Few studies to date have evaluated factors associated with the development of radiation pneumonitis (RP) in patients with Hodgkin lymphoma (HL) and non-Hodgkin lymphoma (NHL), especially in patients treated with contemporary radiation techniques. These patients represent a unique group owing to the often large radiation target volumes within the mediastinum and to the potential to receive several lines of chemotherapy that add to pulmonary toxicity for relapsed or refractory disease. Our objective was to determine the incidence and clinical and dosimetric risk factors associated with RP in lymphoma patients treated with intensity modulated radiation therapy (IMRT) at a single institution. We retrospectively reviewed clinical charts and radiation records of 150 consecutive patients who received mediastinal IMRT for HL and NHL from 2009 through 2013. Clinical and dosimetric predictors associated with RP according to Radiation Therapy Oncology Group (RTOG) acute toxicity criteria were identified in univariate analysis using the Pearson χ(2) test and logistic multivariate regression. Mediastinal radiation was administered as consolidation therapy in 110 patients with newly diagnosed HL or NHL and in 40 patients with relapsed or refractory disease. The overall incidence of RP (RTOG grades 1-3) was 14% in the entire cohort. Risk of RP was increased for patients who received radiation for relapsed or refractory disease (25%) versus those who received consolidation therapy (10%, P=.019). Several dosimetric parameters predicted RP, including mean lung dose of >13.5 Gy, V20 of >30%, V15 of >35%, V10 of >40%, and V5 of >55%. The likelihood ratio χ(2) value was highest for V5 >55% (χ(2) = 19.37). In using IMRT to treat mediastinal lymphoma, all dosimetric parameters predicted RP, although small doses to large volumes of lung had the greatest influence. Patients with relapsed or refractory lymphoma who received salvage chemotherapy and hematopoietic stem cell transplantation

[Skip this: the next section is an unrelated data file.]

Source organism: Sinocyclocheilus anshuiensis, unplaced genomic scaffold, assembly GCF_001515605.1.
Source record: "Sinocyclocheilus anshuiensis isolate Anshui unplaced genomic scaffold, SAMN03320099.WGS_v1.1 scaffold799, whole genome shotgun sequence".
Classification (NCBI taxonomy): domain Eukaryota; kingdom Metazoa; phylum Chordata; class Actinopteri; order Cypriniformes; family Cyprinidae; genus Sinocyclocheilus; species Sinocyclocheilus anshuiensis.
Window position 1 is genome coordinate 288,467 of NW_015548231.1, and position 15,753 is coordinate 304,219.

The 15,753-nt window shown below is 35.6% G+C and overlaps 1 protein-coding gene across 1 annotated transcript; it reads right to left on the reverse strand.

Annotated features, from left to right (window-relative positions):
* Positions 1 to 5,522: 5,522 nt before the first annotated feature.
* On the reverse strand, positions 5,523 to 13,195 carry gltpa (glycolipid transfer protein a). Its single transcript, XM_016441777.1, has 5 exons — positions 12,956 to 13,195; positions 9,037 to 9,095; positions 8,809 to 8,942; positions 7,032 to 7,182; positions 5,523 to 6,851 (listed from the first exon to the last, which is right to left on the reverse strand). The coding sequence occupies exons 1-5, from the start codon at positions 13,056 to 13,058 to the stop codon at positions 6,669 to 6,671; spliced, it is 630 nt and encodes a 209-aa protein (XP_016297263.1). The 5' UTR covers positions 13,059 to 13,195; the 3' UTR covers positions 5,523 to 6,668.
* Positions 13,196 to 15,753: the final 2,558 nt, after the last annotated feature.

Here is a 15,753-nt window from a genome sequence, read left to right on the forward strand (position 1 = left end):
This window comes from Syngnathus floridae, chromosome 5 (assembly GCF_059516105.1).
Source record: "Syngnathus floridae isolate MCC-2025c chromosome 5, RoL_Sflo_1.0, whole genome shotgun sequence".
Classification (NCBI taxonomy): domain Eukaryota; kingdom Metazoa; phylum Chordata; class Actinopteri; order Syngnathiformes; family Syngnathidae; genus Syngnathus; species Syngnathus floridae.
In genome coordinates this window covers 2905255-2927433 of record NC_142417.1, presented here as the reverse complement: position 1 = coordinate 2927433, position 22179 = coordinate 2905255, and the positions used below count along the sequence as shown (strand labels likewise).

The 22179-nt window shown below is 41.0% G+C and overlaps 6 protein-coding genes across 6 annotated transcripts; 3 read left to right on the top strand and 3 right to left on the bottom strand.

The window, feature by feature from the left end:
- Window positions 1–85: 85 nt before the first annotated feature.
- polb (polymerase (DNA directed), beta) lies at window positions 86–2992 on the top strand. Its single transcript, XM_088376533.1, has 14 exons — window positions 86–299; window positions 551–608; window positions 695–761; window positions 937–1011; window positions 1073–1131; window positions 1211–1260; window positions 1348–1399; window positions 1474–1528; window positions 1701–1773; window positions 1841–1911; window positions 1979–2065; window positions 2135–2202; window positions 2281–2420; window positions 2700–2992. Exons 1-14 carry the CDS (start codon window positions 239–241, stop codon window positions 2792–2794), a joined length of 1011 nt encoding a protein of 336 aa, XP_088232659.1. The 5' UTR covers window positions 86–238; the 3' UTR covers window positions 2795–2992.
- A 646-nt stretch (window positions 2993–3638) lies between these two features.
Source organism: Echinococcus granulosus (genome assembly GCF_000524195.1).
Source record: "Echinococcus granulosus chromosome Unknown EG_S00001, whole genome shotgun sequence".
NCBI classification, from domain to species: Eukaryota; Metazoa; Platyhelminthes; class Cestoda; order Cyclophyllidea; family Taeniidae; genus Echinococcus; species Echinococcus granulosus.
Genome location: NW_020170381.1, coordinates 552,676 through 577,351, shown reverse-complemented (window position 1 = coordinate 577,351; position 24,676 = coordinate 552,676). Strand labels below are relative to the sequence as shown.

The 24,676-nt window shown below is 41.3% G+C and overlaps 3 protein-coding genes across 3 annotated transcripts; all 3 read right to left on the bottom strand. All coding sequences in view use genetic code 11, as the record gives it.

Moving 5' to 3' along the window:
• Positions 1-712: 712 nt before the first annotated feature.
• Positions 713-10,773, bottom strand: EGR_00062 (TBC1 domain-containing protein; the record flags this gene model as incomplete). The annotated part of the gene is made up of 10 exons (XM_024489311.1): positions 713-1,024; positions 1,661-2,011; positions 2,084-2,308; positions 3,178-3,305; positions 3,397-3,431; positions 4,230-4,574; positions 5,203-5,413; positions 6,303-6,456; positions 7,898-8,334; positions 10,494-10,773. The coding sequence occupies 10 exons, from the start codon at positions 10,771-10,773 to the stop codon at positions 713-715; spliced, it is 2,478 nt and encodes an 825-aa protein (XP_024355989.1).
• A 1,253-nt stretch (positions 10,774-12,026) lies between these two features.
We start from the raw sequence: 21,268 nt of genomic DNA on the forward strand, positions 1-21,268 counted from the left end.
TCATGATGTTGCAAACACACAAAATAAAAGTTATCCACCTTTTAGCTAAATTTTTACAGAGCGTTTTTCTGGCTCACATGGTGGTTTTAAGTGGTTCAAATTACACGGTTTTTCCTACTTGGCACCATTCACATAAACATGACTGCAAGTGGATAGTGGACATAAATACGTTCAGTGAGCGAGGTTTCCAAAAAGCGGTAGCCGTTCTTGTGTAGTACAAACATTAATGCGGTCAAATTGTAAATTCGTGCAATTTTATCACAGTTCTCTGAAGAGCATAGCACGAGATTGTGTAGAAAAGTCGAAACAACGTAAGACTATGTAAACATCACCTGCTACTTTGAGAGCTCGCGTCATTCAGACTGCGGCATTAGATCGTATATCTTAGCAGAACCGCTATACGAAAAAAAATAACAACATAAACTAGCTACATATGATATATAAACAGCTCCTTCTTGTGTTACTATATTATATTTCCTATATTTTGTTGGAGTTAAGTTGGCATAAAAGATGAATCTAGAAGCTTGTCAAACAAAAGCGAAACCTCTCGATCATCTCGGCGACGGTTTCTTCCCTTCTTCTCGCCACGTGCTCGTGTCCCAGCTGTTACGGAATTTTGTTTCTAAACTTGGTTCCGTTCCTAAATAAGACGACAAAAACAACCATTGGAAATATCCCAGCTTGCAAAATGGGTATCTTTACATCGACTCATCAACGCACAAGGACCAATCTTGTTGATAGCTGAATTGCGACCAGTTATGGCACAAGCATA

10. Non-Hodgkin Lymphoma in Children and Adolescents: Progress Through Effective Collaboration, Current Knowledge, and Challenges Ahead.

    Science.gov (United States)

    Minard-Colin, Véronique; Brugières, Laurence; Reiter, Alfred; Cairo, Mitchell S; Gross, Thomas G; Woessmann, Wilhelm; Burkhardt, Birgit; Sandlund, John T; Williams, Denise; Pillon, Marta; Horibe, Keizo; Auperin, Anne; Le Deley, Marie-Cécile; Zimmerman, Martin; Perkins, Sherrie L; Raphael, Martine; Lamant, Laurence; Klapper, Wolfram; Mussolin, Lara; Poirel, Hélène A; Macintyre, Elizabeth; Damm-Welk, Christine; Rosolen, Angelo; Patte, Catherine

    2015-09-20